Nadiya, Anxiety & Me – A Great Insight to Anxiety.

I really admire the courage it took for Nadiya Hussain to make the documentary about her struggles with anxiety, and I applaud the way it was presented because it showed very clearly that anxiety is complex and not always logical.

Understanding the complexities of anxiety is hard enough as it is, especially for those who have never experienced severe levels of panic, and I think this was handled beautifully, especially when Nadiya met up with her sisters.  These are the people who have been closest to her, and they had no idea how bad her anxiety was; they saw her behaviour, such as counting off the names of her family members on her fingers each night so that none of them would die, but they had no idea why she was doing it.  Their reactions were of genuine surprise; what does a voice in your head sound like?

The most important message was that anxiety is different for everyone; it’s not about genes or any malfunction in the body, it is based on our individual experiences.  I always use breathing techniques to manage my panic and I was so surprised when it had the opposite effect on Nadiya and actually caused her to panic; but as the connection was made between breathing (or not being able to) and the trauma of having her head flushed down a toilet it all made sense, and matched what I have learned about how the brain attaches emotions to memories.

Nadiya’s coping mechanisms are also quite different to mine; I struggle with routine, timing especially.  I have my morning routine, which I finish around 10am and afterwards I can feel exhausted and struggle to motivate myself to do more.  I try to keep busy, but the addition of depression sometimes stops me in my tracks.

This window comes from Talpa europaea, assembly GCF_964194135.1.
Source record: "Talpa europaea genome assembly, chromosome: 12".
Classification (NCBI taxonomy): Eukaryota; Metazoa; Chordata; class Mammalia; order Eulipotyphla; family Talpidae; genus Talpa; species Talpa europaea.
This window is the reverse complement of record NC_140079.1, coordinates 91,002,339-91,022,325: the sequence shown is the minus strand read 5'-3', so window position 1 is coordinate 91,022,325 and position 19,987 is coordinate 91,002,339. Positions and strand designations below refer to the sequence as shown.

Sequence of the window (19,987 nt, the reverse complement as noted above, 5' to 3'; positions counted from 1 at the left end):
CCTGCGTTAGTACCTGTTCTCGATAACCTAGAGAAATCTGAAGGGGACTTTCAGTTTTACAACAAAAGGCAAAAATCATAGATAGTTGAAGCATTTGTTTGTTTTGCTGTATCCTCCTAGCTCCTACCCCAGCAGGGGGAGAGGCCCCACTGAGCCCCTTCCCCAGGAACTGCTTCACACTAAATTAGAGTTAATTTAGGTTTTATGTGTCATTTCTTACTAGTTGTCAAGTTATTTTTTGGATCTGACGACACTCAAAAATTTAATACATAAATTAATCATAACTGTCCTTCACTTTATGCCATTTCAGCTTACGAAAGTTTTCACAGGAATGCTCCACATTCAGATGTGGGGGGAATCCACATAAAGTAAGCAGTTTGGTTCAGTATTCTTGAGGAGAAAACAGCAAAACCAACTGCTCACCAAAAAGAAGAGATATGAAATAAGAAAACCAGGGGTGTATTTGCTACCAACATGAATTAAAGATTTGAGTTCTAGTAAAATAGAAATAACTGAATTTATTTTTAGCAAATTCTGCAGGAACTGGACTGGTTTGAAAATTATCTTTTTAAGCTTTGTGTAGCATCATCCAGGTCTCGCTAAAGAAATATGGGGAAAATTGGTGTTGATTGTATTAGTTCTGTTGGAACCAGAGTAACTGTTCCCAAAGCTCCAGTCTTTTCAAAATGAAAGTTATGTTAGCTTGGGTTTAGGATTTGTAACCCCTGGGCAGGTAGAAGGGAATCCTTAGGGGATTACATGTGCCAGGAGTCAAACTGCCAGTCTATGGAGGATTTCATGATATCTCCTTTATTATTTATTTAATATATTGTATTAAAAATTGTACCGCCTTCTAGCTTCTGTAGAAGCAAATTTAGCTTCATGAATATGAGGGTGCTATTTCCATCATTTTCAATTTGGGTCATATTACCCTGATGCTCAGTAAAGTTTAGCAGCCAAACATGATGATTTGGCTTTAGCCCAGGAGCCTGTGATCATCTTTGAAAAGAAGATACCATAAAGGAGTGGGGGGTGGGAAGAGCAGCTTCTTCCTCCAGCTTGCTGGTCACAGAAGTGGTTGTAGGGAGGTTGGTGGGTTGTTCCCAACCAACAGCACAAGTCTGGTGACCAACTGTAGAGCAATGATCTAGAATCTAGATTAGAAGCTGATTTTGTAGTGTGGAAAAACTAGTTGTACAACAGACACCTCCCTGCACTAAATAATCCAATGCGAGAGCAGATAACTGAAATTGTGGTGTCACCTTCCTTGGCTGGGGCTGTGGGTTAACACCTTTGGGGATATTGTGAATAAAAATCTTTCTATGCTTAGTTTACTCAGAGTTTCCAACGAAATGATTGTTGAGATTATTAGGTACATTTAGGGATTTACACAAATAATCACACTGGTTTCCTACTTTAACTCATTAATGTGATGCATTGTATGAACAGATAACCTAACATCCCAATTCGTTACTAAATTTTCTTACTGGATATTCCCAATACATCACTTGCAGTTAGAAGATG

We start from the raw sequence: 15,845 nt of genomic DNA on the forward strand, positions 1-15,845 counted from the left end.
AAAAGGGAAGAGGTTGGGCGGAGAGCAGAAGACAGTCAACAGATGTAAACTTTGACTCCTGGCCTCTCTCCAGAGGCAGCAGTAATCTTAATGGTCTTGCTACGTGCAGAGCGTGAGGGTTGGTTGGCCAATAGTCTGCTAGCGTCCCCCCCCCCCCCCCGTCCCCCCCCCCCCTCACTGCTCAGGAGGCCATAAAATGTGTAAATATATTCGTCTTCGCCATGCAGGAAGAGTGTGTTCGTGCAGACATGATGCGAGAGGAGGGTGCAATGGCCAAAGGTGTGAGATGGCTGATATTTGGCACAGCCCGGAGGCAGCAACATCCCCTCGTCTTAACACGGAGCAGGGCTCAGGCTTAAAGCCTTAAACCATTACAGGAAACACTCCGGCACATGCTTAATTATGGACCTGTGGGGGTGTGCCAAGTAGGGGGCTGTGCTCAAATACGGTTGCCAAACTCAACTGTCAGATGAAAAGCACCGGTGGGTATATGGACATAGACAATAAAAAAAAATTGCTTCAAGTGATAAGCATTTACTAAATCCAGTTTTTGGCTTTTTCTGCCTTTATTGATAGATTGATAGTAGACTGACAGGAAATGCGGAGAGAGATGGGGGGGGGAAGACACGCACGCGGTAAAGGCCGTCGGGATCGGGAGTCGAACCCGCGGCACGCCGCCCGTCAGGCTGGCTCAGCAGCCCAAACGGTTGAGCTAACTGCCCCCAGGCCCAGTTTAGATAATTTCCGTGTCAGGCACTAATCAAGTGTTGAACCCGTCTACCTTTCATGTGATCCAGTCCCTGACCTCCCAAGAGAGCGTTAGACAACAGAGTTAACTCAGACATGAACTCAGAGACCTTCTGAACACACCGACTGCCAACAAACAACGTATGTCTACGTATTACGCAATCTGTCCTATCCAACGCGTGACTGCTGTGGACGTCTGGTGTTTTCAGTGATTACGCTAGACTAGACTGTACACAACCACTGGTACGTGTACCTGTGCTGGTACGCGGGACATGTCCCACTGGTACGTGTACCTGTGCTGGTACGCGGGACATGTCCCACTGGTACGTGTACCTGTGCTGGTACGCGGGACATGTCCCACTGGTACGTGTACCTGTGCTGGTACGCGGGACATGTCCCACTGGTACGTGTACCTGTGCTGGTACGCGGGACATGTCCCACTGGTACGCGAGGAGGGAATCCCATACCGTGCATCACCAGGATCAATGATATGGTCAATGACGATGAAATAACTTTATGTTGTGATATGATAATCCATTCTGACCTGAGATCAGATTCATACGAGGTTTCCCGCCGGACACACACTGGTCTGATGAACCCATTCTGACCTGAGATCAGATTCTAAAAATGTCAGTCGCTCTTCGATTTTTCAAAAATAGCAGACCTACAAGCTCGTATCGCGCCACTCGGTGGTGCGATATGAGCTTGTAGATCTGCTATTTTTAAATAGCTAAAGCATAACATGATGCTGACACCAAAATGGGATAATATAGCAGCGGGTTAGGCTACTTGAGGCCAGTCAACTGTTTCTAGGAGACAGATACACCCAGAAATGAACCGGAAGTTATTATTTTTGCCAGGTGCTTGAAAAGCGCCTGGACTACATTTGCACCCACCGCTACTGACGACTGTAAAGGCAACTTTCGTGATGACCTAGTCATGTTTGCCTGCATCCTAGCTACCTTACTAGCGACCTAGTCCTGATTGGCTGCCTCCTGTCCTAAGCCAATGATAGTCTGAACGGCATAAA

The documentary got me thinking about a lot of things related to anxiety that I want to explore in more detail:


I was a little dismayed to see David Clark from the University of Oxford state that the most effective treatments for anxiety are medication and CBT.

I’m no scientist, so not on the same level as Mr Clark, however I would question medication as an effective treatment; it helps….. sometimes…..

Pills - Photo by on Unsplash

My problem with medication is that it can’t really be called effective if it comes with a whole list of side effects.  I am taking Sertraline, and have been for 3 years; I have been lucky not to experience really bad side effects, but it certainly didn’t remove the anxiety and panic, it just made it a bit more bearable.

Recently I tried to come off the Sertraline by reducing the amount I was taking by 50mg every 30 days; I was taking 200mg every day and only got down to 100mg before I found it really hard to function, so I ended up going back up to 150mg.  I now feel afraid to try again, and I am left asking if I am actually addicted to these things now?  Surely an addictive substance cannot be an effective treatment.